Focus: Light Nearly Stopped in a Waveguide

Physics 7, 44
Calculations show how to excite extremely slow-moving light pulses in a nanosized waveguide.
K. L. Tsakmakidis et al., Phys. Rev. Lett. (2014)
Stuck in the middle. Schematic diagram shows stationary light pulses in a waveguide excited by three separate laser beams.

Light can carry information at blazing speed, but processing that information in an optical network may require the light to hold still for a moment. Approaching that goal, a team writing in Physical Review Letters proposes a method they say could decelerate light pulses down to 20 meters per second in a practical nanoscale structure. This “stopped light” would occur inside a waveguide made of a long strip of silicon sandwiched between layers of another material. The pulse would die away after a short time, but it could potentially last long enough for uses such as fast optical switches, nanolasers, or highly efficient solar cells.

The first successful stopping of light occurred in a gas in which researchers used electromagnetically induced transparency, or EIT, a process where the light propagation through a material is influenced by a second light beam. Although EIT methods can slow light to zero velocity, they do so only in a very narrow range of frequencies. And the stopped light is not actually light—it gets transformed into spin states of the material’s electrons (see 15 July 2013 Viewpoint). “For many photonic applications we would like to retain the photons even at the zero-velocity point,” says Kosmas Tsakmakidis of the University of California, Berkeley. Researchers are developing other slow light methods that retain photons and that use small, practical devices, but most of them have only slowed light’s velocity by about 100 times.

One potential light-stopping system is the plasmonic waveguide, which is typically composed of multiple layers of metal and nonconducting material (dielectric) that can “guide” a pulse of light. The light can’t penetrate very far into the metal, so it propagates along the dielectric-metal interfaces in certain configurations, or modes, determined by the material structure and by the way the light is introduced into the waveguide.

Tsakmakidis, team leader Ortwin Hess of Imperial College London, and another colleague previously proposed stopping light with plasmonic waveguides containing metamaterials [1]. These composites can bend light sharply, so it travels almost in reverse when it crosses an interface. The prediction was that several “zero-velocity” modes exist in which light travels in a loop, cycling between going one direction in a dielectric layer and going the reverse direction in the neighboring metamaterial layer. Other groups tried similar designs [2], but researchers realized that photon losses due to scattering and absorption caused most of the zero-velocity modes to disappear, leaving only one mode—a so-called complex-frequency mode—that is not easily excited in waveguides.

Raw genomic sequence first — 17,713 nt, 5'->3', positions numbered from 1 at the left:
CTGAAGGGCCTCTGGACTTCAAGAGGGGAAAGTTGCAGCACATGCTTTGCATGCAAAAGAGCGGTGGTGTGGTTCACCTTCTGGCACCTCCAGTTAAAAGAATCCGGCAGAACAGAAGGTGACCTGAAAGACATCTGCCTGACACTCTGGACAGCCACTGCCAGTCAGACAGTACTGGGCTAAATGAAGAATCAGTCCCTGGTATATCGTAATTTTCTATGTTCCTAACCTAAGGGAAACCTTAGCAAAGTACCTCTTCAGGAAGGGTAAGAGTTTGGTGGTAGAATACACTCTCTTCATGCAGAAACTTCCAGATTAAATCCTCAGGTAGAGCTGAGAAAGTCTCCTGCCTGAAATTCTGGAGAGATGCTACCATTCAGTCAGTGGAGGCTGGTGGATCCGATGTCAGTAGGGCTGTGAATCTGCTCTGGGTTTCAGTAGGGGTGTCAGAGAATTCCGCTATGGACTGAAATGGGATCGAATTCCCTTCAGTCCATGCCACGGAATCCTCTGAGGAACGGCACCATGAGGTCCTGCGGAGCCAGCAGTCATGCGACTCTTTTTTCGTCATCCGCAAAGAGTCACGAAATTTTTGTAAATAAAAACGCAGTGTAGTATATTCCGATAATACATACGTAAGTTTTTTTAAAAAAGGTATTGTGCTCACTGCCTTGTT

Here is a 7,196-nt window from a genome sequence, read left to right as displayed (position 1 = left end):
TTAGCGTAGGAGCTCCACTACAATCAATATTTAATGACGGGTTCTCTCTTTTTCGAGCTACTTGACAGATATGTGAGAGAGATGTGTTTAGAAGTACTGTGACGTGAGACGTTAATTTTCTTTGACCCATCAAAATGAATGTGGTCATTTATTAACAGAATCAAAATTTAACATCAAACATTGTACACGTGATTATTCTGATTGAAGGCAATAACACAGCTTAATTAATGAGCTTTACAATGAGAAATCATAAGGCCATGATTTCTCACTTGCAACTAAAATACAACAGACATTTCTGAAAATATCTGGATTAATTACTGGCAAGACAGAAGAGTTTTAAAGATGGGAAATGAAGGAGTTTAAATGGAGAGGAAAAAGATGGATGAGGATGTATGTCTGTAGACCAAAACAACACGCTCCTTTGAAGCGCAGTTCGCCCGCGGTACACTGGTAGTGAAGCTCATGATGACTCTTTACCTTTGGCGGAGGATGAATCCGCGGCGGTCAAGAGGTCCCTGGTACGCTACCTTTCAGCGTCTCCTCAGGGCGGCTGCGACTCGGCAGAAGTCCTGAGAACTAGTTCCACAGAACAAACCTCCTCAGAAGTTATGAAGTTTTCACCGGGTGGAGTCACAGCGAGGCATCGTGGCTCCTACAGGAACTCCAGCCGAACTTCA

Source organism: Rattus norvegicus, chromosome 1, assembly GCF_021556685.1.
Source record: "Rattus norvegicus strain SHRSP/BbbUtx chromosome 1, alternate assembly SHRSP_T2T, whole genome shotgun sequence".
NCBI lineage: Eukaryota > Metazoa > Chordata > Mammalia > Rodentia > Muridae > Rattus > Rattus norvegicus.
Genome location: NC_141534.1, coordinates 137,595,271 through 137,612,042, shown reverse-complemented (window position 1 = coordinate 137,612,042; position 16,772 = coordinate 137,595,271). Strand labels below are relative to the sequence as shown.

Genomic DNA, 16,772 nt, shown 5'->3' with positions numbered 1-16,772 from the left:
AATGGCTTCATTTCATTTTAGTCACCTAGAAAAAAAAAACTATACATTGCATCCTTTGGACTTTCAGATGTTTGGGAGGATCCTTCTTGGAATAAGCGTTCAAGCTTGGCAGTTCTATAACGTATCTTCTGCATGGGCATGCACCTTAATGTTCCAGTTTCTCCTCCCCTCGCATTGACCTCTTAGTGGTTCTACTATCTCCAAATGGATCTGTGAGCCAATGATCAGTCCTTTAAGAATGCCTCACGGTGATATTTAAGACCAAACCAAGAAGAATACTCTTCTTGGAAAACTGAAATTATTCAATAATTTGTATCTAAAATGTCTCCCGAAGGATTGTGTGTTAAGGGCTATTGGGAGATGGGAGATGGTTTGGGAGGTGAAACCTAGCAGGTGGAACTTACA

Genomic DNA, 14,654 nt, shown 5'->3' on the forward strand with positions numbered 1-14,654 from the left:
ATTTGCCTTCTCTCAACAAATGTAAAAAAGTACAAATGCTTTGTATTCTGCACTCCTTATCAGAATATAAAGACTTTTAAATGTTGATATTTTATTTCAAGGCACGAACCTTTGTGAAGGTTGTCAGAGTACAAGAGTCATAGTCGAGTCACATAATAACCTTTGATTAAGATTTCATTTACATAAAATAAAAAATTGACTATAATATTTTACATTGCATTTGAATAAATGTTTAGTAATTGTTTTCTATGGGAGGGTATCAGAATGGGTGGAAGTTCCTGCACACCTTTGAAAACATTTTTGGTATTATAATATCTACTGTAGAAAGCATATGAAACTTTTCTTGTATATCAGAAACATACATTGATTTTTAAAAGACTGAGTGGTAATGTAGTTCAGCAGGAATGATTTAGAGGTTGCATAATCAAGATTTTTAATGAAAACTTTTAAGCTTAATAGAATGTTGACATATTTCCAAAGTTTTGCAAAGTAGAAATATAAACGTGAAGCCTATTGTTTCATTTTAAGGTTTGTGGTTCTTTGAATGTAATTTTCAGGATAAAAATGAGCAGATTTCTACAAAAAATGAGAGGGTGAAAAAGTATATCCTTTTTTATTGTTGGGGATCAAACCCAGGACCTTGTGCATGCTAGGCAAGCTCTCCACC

Tsakmakidis, Hess, and their collaborators have now devised a way to excite the complex-frequency, zero-velocity mode in a simple waveguide. Their design doesn’t require any difficult-to-construct metamaterials but instead has a 300-nanometer-thick slab of silicon sandwiched between two layers of (metallic) indium tin oxide, or ITO. For infrared light of a particular polarization, ITO behaves like a metamaterial, causing light waves to bend backwards and reverse direction whenever they cross the silicon-ITO boundary. To excite modes in this waveguide, the team imagined injecting polarized, near-infrared light pulses through one of the ITO layers, which is thin enough (500 nanometers) that light gets through. By adjusting the angle of incidence of the input pulses, the team could tune the wavelength of the light in the waveguide and excite only the desired zero-velocity mode. In numerical computations, this mode only advanced a few picometers in 100 femtoseconds, which implies a deceleration factor of 15 million.

Due to photon losses, the stopped light pulse lasted only 130 femtoseconds. But that lifetime is long enough for some nanophotonic applications, Tsakmakidis says, and extending the lifetime may be possible by adding a gain medium into the waveguide [3]. He says that stopping light and concentrating it in one spot could benefit, for example, the conversion of light into electricity in photovoltaics.

“This theoretical work is very impressive, since the authors revealed that an extremely slow light mode can be realized, in principle, in a practical planar waveguide structure,” says Qiaoqiang Gan of the State University of New York at Buffalo. Using the system in solar cells may be challenging because it relies on the angle and polarization of the input pulses, he says. But he believes one unique advantage of the system is that it appears less sensitive to imperfections such as surface roughness, compared with previous stopped light designs.

–Michael Schirber

Michael Schirber is a Corresponding Editor for Physics based in Lyon, France.


  1. K. L. Tsakmakidis, A. D. Boardman, and O. Hess, “‘Trapped Rainbow’ Storage of Light in Metamaterials,” Nature 450, 397 (2007)
  2. Q. Gan, Z. Fu, Y. J. Ding, and F. J. Bartoli, “Ultrawide-Bandwidth Slow-Light System Based on THz Plasmonic Graded Metallic Grating Structures,” Phys. Rev. Lett. 100, 256803 (2008)
  3. O. Hess and K. L. Tsakmakidis, “Metamaterials with Quantum Gain,” Science 339, 654 (2013)

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